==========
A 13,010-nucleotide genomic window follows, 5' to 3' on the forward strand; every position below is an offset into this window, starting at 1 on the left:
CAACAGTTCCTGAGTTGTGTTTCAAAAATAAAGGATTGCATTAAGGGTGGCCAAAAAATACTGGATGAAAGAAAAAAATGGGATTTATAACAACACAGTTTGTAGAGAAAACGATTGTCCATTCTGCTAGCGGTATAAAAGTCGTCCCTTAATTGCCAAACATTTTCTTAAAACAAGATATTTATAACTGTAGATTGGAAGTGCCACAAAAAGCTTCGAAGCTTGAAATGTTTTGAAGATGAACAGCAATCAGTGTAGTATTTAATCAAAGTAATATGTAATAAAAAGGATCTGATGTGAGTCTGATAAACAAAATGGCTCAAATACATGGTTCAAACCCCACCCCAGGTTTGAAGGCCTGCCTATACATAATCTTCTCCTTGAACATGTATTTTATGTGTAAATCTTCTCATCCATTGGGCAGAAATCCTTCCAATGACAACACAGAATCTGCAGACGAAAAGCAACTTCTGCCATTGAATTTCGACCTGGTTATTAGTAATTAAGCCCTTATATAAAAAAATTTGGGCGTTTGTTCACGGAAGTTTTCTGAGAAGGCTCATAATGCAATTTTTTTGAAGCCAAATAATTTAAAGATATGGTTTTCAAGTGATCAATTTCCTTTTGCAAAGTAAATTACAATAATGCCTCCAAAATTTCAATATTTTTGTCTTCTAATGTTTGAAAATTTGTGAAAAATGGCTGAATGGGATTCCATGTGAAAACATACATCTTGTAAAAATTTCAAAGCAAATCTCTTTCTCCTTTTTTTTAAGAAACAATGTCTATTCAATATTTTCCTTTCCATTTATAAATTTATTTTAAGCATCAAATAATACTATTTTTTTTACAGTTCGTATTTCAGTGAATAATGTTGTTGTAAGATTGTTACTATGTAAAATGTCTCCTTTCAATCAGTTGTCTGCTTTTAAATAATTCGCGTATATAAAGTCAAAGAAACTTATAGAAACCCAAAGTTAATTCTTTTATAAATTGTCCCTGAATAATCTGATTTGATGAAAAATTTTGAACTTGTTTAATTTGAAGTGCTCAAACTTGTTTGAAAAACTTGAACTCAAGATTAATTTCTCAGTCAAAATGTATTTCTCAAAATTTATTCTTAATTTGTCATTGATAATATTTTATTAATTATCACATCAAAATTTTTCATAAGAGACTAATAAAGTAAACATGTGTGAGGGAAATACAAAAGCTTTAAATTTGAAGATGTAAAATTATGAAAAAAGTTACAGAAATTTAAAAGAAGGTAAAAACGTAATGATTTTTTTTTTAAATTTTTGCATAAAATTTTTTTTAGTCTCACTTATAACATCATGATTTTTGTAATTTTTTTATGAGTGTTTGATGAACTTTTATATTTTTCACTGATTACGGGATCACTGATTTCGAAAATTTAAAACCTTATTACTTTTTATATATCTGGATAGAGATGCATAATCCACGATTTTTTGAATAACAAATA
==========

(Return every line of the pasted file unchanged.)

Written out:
A 13,010-nucleotide genomic window follows, 5' to 3' on the forward strand; every position below is an offset into this window, starting at 1 on the left:
CAACAGTTCCTGAGTTGTGTTTCAAAAATAAAGGATTGCATTAAGGGTGGCCAAAAAATACTGGATGAAAGAAAAAAATGGGATTTATAACAACACAGTTTGTAGAGAAAACGATTGTCCATTCTGCTAGCGGTATAAAAGTCGTCCCTTAATTGCCAAACATTTTCTTAAAACAAGATATTTATAACTGTAGATTGGAAGTGCCACAAAAAGCTTCGAAGCTTGAAATGTTTTGAAGATGAACAGCAATCAGTGTAGTATTTAATCAAAGTAATATGTAATAAAAAGGATCTGATGTGAGTCTGATAAACAAAATGGCTCAAATACATGGTTCAAACCCCACCCCAGGTTTGAAGGCCTGCCTATACATAATCTTCTCCTTGAACATGTATTTTATGTGTAAATCTTCTCATCCATTGGGCAGAAATCCTTCCAATGACAACACAGAATCTGCAGACGAAAAGCAACTTCTGCCATTGAATTTCGACCTGGTTATTAGTAATTAAGCCCTTATATAAAAAAATTTGGGCGTTTGTTCACGGAAGTTTTCTGAGAAGGCTCATAATGCAATTTTTTTGAAGCCAAATAATTTAAAGATATGGTTTTCAAGTGATCAATTTCCTTTTGCAAAGTAAATTACAATAATGCCTCCAAAATTTCAATATTTTTGTCTTCTAATGTTTGAAAATTTGTGAAAAATGGCTGAATGGGATTCCATGTGAAAACATACATCTTGTAAAAATTTCAAAGCAAATCTCTTTCTCCTTTTTTTTAAGAAACAATGTCTATTCAATATTTTCCTTTCCATTTATAAATTTATTTTAAGCATCAAATAATACTATTTTTTTTACAGTTCGTATTTCAGTGAATAATGTTGTTGTAAGATTGTTACTATGTAAAATGTCTCCTTTCAATCAGTTGTCTGCTTTTAAATAATTCGCGTATATAAAGTCAAAGAAACTTATAGAAACCCAAAGTTAATTCTTTTATAAATTGTCCCTGAATAATCTGATTTGATGAAAAATTTTGAACTTGTTTAATTTGAAGTGCTCAAACTTGTTTGAAAAACTTGAACTCAAGATTAATTTCTCAGTCAAAATGTATTTCTCAAAATTTATTCTTAATTTGTCATTGATAATATTTTATTAATTATCACATCAAAATTTTTCATAAGAGACTAATAAAGTAAACATGTGTGAGGGAAATACAAAAGCTTTAAATTTGAAGATGTAAAATTATGAAAAAAGTTACAGAAATTTAAAAGAAGGTAAAAACGTAATGATTTTTTTTTTAAATTTTTGCATAAAATTTTTTTTAGTCTCACTTATAACATCATGATTTTTGTAATTTTTTTATGAGTGTTTGATGAACTTTTATATTTTTCACTGATTACGGGATCACTGATTTCGAAAATTTAAAACCTTATTACTTTTTATATATCTGGATAGAGATGCATAATCCACGATTTTTTGAATAACAAATA